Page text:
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Why the Community Media Center matters

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I still remember the first time that I stumbled upon community media television and radio, an experience that completely opened up my world. I heard new music that inspired me, found out about community events that intrigued me and watched local public affairs and artistic programming that informed me about what was happening in my community—all programming that I couldn't find anywhere else. I was, and continue to be, hooked.

In this time of information, community media remains vital as one of the last standing avenues of free speech available to inform, engage and give voice to an area's diverse communities. No strings attached; everyone's invited. Media centers such as our local Community Media Center of the North Bay (CMCNB) serve as a centralized media hub providing media services, equipment, training and opportunities to local residents, educators, organizations, government entities and four community cable public, education and government (PEG) channels. With technological advances, community media centers now also serve as a way to promote community events and information locally and internationally.

Community media benefits our local community in so many ways. I have seen numerous nonprofits, schools and government departments utilize videos created through the media center to apply and achieve grant funding for programs. I have seen people that have been trained at the CMCNB Youth Summer Video Camp go on to a professional career as a videographer. In my experience with CMCNB and new local community radio station KWTF Radio, I have seen countless individuals and organizations intimidated by media technology receive media literacy and technology training, and gain the expertise and confidence to create their own media to share their stories.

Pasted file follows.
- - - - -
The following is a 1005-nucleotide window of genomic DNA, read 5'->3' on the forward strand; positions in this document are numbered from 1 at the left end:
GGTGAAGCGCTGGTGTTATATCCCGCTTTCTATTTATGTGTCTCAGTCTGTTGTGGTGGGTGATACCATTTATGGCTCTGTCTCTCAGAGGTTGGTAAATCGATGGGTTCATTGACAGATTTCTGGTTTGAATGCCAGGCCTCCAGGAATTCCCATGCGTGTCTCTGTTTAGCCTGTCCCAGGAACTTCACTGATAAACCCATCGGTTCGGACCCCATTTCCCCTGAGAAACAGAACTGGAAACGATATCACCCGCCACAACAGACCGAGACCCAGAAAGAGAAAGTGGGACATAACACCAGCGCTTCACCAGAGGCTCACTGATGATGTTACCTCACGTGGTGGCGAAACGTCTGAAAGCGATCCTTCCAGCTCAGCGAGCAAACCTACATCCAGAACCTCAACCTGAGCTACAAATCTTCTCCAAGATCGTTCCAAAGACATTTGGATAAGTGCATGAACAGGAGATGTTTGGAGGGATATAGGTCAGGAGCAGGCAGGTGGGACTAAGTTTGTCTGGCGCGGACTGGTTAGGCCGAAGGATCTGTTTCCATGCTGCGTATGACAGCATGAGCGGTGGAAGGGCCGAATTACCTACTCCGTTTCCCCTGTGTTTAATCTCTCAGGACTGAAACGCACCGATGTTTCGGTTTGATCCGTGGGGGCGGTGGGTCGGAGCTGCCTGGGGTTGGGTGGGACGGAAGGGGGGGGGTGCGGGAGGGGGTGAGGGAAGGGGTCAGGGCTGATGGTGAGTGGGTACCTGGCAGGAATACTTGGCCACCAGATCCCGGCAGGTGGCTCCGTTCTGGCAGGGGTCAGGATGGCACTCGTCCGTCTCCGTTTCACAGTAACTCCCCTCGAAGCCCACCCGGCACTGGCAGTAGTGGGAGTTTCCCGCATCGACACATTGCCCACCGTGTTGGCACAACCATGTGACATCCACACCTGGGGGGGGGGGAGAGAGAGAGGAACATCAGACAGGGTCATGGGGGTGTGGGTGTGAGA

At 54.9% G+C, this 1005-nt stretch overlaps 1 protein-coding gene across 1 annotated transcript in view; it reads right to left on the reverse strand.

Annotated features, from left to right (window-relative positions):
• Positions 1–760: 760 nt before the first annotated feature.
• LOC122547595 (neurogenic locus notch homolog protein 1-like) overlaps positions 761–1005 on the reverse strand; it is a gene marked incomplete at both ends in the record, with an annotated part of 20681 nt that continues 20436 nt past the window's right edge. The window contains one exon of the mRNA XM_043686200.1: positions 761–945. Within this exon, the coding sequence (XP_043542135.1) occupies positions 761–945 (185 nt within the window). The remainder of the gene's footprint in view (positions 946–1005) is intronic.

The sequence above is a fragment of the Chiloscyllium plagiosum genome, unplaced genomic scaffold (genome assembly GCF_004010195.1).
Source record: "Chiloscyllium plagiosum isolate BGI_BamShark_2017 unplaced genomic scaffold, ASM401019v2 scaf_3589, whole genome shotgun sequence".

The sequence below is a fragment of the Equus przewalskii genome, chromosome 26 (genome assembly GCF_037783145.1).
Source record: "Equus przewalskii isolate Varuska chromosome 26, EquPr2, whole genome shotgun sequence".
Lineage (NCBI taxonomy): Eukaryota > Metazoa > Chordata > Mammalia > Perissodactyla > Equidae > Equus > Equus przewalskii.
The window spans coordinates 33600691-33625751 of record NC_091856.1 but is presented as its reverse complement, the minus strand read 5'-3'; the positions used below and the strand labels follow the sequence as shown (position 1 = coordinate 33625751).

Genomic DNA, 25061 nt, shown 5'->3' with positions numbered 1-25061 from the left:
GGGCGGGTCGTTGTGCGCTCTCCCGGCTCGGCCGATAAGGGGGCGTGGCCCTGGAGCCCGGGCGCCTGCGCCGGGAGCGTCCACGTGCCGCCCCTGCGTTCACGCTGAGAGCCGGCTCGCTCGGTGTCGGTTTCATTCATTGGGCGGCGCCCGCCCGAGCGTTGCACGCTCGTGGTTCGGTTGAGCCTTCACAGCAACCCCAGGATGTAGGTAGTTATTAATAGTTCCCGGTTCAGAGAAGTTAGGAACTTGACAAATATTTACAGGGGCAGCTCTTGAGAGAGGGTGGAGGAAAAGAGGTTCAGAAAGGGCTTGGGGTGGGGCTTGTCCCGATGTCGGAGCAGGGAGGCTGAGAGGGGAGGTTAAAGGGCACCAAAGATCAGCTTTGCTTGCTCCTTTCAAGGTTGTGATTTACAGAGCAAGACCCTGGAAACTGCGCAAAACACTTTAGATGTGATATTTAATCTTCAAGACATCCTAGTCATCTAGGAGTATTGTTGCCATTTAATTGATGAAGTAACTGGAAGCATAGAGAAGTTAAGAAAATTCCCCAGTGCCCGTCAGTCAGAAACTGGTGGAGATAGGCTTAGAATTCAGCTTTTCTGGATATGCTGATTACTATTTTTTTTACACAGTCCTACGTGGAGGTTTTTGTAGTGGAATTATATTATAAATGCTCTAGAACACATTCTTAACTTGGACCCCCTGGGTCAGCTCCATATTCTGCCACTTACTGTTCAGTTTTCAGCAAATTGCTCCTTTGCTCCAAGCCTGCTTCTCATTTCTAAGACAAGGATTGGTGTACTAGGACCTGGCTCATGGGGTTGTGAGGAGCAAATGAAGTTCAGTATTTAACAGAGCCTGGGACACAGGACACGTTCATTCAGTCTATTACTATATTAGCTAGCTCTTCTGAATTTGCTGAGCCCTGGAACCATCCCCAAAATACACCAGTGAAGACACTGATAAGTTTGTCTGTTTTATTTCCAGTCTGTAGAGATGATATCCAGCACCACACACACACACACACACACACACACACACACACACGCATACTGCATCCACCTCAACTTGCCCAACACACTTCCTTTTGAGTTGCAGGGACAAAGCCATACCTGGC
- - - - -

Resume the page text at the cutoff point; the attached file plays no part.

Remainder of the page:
We as a community have a lot more amazing stories, information, and ideas to share and we have an amazing place to do it. The future of CMCNB is in jeopardy pending the outcome of the Santa Rosa City Council decisions currently being determined. Let's work together as a community and find a way to keep our community media outlets and center going, help them grow and allow them to thrive.

Desirée Poindexter is a Santa Rosa resident, the admin, HR and PR coordinator for the Community Media Center of the North Bay, and board member of new local community radio station KWTF.net.

Open Mic is a weekly op/ed feature in the Bohemian. We welcome your contribution. To have your topical essay of 350 words considered for publication, write openmic@bohemian.com.

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